The State of Our Community is Not Good

by William Skink

What is the state of our community? Not without challenges, reads the headline of this piece from Missoula Current. Here is how Mayor Engen prioritizes the challenges Missoula is facing:

“Are we being intentional in the way we engage in taking care of our community?” Engen said. “Are we planning appropriately for the future? As we move forward, we have to be intentional about all sorts of things.”

Engen painted a picture of the city’s pressing initiatives through the lens of intentional steps. In the past, they have included overcoming issues surrounding sexual assault, purchasing open space to protect the city’s view sheds, and taking steps to own Missoula’s drinking water system.

As the city looks forward, Engen said it must continue to welcome refugees, keep Mountain Line’s zero fare service in place, and reduce the cost of college education, possibly making tuition free at Missoula College.

Missoula must also get intentional about ending hunger and providing housing for all.

Intentional, got it. Gotta be intentional. But do we really understand how intentional things are going to get?

The intention is development and storefront feel good solidarity issues, like welcoming refugees. And yet, despite all the development expanding the tax base, no amount of growth seems to satisfy the appetite for the next must-pass bond. Go figure.

While free school and free bus gets Mayoral attention, another anchor institution in Missoula is in crisis–St Pats:

In the face of what one longtime physician described as “decapitated leadership,” the medical staff at Providence St. Patrick Hospital in Missoula took a unanimous vote of “no confidence” in the hospital’s administrative structure at a three-hour emergency meeting last week.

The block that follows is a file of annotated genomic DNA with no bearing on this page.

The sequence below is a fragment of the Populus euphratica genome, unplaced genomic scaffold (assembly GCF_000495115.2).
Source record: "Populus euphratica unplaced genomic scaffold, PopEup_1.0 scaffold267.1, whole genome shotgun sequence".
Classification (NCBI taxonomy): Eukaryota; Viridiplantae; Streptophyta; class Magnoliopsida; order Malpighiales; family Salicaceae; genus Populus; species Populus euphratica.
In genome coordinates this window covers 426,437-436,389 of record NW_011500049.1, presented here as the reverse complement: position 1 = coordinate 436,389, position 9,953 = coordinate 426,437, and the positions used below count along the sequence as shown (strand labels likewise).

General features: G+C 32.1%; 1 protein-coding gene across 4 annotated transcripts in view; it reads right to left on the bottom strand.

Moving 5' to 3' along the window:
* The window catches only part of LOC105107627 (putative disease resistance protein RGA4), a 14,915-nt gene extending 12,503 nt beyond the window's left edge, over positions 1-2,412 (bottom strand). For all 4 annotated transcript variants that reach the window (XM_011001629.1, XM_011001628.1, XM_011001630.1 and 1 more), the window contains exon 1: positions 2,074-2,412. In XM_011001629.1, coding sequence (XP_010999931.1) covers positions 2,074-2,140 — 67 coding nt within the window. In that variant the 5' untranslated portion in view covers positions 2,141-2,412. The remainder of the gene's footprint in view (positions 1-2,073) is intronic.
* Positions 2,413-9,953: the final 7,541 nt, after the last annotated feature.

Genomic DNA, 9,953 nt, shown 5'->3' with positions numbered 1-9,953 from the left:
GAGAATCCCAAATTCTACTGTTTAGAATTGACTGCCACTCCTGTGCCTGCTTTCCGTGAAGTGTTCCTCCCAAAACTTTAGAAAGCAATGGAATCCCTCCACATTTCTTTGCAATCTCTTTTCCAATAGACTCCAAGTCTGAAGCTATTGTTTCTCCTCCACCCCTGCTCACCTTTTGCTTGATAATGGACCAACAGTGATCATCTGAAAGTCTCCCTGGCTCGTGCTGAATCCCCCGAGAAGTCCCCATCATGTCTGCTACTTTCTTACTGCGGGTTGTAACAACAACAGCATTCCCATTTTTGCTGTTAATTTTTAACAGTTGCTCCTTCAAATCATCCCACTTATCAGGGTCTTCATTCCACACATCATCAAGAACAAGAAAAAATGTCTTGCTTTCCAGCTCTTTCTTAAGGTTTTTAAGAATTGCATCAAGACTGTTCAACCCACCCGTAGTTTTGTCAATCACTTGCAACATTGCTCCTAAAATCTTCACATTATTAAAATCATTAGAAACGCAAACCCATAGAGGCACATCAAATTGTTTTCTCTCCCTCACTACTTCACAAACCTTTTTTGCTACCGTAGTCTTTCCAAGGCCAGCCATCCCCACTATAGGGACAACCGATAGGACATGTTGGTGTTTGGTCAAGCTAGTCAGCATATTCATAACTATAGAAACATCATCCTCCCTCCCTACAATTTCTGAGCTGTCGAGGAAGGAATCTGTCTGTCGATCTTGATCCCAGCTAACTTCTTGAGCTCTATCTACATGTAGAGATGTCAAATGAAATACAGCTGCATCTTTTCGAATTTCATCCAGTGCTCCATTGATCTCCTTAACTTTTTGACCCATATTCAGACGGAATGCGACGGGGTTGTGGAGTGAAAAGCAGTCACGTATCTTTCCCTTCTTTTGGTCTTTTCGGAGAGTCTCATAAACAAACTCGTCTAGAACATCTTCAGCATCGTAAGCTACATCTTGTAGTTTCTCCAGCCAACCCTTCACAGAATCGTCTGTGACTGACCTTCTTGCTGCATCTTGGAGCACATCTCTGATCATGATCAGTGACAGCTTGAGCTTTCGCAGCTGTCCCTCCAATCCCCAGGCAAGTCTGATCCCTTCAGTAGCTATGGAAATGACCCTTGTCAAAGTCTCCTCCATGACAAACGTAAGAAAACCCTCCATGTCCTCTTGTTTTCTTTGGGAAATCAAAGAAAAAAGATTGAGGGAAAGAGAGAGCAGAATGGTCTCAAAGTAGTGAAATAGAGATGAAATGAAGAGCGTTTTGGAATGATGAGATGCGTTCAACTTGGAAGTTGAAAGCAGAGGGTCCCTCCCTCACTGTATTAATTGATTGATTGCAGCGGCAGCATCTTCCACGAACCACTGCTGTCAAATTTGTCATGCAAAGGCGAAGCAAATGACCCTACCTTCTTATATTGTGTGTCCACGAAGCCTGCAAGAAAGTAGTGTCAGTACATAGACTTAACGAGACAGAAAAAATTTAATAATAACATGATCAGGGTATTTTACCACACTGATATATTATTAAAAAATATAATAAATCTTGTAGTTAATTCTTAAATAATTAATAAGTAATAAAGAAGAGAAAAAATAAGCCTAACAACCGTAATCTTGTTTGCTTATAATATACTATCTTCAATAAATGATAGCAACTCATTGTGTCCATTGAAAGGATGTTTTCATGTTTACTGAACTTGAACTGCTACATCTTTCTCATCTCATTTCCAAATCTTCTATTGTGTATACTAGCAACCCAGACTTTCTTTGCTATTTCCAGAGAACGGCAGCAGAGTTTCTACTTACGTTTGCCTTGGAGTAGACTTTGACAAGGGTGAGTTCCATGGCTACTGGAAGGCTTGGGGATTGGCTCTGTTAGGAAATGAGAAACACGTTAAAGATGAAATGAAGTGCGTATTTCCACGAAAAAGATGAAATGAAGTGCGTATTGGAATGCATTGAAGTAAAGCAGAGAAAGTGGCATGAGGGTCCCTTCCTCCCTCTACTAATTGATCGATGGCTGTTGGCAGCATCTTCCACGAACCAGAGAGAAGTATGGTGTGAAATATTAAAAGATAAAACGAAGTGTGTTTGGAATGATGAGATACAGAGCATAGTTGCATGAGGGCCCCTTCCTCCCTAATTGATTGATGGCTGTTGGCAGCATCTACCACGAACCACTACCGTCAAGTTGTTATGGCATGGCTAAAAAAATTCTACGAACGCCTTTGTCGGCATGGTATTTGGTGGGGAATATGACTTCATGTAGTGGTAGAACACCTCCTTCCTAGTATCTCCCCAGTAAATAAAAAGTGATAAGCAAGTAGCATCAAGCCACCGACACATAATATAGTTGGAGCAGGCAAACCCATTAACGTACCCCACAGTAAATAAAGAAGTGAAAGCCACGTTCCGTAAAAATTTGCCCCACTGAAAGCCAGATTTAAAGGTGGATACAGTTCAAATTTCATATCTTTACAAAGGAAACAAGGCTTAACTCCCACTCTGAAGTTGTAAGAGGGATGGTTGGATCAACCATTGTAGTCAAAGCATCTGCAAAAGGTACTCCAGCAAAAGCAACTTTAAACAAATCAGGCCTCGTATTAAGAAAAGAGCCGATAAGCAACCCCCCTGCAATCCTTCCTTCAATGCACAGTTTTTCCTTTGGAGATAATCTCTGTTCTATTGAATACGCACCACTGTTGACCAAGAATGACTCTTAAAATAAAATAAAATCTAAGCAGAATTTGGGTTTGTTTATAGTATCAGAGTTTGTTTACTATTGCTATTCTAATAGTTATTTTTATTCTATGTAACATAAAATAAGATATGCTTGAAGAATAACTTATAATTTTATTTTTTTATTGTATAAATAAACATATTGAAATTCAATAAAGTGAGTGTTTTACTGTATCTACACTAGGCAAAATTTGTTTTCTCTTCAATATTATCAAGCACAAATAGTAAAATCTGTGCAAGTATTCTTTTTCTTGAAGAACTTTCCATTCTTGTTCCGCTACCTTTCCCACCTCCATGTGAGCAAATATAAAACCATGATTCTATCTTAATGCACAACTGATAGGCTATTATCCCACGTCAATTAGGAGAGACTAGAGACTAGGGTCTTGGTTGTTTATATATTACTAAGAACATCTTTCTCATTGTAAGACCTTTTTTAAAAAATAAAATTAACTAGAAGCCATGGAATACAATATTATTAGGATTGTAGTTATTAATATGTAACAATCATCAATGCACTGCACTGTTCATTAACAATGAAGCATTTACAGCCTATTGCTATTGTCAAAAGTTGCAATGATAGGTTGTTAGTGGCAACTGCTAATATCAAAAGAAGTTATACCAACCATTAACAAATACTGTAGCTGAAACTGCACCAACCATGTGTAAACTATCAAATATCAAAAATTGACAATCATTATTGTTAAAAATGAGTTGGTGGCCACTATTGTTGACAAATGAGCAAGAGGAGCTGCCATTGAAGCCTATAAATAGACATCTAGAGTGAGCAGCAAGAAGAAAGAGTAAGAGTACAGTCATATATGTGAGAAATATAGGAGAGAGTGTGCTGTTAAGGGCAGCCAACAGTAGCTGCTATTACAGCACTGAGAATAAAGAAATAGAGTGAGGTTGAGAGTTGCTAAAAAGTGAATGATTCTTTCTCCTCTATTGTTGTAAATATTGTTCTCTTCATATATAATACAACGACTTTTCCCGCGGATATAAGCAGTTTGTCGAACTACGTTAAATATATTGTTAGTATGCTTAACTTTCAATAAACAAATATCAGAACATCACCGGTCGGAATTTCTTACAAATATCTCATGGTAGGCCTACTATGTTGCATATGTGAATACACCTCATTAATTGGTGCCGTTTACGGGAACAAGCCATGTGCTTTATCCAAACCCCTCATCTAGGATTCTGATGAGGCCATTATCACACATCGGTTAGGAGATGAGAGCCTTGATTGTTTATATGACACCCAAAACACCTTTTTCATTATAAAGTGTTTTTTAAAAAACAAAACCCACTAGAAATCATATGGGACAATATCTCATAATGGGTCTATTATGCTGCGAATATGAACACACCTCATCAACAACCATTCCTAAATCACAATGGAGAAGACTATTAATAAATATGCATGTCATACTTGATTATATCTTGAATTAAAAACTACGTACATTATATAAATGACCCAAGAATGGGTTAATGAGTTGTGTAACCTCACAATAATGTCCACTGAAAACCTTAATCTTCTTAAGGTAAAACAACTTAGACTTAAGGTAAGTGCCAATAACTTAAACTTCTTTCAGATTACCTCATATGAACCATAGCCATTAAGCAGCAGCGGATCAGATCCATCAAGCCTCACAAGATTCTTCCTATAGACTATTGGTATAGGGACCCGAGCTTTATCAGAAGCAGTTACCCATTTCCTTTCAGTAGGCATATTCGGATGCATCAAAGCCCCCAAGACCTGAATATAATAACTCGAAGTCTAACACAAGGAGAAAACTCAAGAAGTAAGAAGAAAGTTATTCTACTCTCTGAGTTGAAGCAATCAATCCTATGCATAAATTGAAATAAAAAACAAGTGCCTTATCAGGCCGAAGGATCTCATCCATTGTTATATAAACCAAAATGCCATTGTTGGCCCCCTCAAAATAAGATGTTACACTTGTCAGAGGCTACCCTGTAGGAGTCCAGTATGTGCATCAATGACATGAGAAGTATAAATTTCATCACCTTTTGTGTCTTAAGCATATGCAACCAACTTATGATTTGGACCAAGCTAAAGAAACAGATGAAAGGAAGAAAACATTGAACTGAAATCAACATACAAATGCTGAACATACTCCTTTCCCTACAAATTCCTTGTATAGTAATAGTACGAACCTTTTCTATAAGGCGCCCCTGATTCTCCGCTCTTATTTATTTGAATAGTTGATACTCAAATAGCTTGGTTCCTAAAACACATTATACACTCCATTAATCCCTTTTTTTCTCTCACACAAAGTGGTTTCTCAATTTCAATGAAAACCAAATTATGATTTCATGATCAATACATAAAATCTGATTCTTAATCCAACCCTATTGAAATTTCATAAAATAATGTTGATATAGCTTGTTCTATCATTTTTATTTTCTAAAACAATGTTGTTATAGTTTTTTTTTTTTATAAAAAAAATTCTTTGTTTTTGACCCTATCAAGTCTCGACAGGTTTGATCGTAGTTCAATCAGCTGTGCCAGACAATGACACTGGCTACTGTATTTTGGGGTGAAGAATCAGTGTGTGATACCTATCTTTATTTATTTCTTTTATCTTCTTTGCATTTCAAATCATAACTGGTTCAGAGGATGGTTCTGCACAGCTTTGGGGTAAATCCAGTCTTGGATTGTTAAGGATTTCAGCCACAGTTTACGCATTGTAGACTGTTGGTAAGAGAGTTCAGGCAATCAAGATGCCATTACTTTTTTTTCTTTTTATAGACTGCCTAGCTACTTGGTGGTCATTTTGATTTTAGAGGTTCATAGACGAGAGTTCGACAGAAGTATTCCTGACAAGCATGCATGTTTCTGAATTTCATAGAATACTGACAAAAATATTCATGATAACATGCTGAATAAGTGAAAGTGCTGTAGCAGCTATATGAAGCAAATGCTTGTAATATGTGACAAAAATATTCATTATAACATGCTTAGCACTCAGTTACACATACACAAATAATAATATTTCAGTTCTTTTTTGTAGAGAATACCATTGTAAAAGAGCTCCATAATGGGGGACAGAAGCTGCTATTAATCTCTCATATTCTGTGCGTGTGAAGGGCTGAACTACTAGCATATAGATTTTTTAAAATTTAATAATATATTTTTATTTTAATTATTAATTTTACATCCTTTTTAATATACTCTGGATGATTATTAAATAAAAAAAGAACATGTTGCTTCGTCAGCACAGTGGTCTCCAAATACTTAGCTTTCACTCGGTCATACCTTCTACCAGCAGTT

The Missoulian obtained an audio recording of the unprecedented meeting at St. Pat’s Broadway building on March 7, but is not publishing comments from anyone who attended but did not give explicit permission to use their remarks.

Physicians at the meeting and in later interviews with the Missoulian said they were concerned about:

• The lack of local decision-making within the corporate structure of Providence Health and Services.

• The forced departure last year of St. Patrick’s CEO Jeff Fee and the elimination of the CEO role, lessening Missoula’s autonomy to make decisions critical to its future and giving more power to out-of-state regional administrators.

• The departure of several longtime and well-respected physicians.

• The shuttering last year, with no physician input, of the Inpatient Rehabilitation Facility, which they considered an essential component of the hospital.

• The perception that their voices are not being heard.

With the University in free-fall, the detention facility at capacity, crumbling infrastructure, public defenders and child protective services staff stretched thin–all while cruel cuts from the budget butchers in Helena looms large–the news of this no-confidence vote is really not good.

But hey, we got a new art park coming, and lots of new alcohol peddlers and casinos being built, so I think everything is going to be just fine.

About Travis Mateer

I'm an artist and citizen journalist living and writing in Montana. You can contact me here: willskink at yahoo dot com
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3 Responses to The State of Our Community is Not Good

  1. Missoula is the home of top-down class warfare waged by a nice little crony clique that claims to be progressive. They are not.

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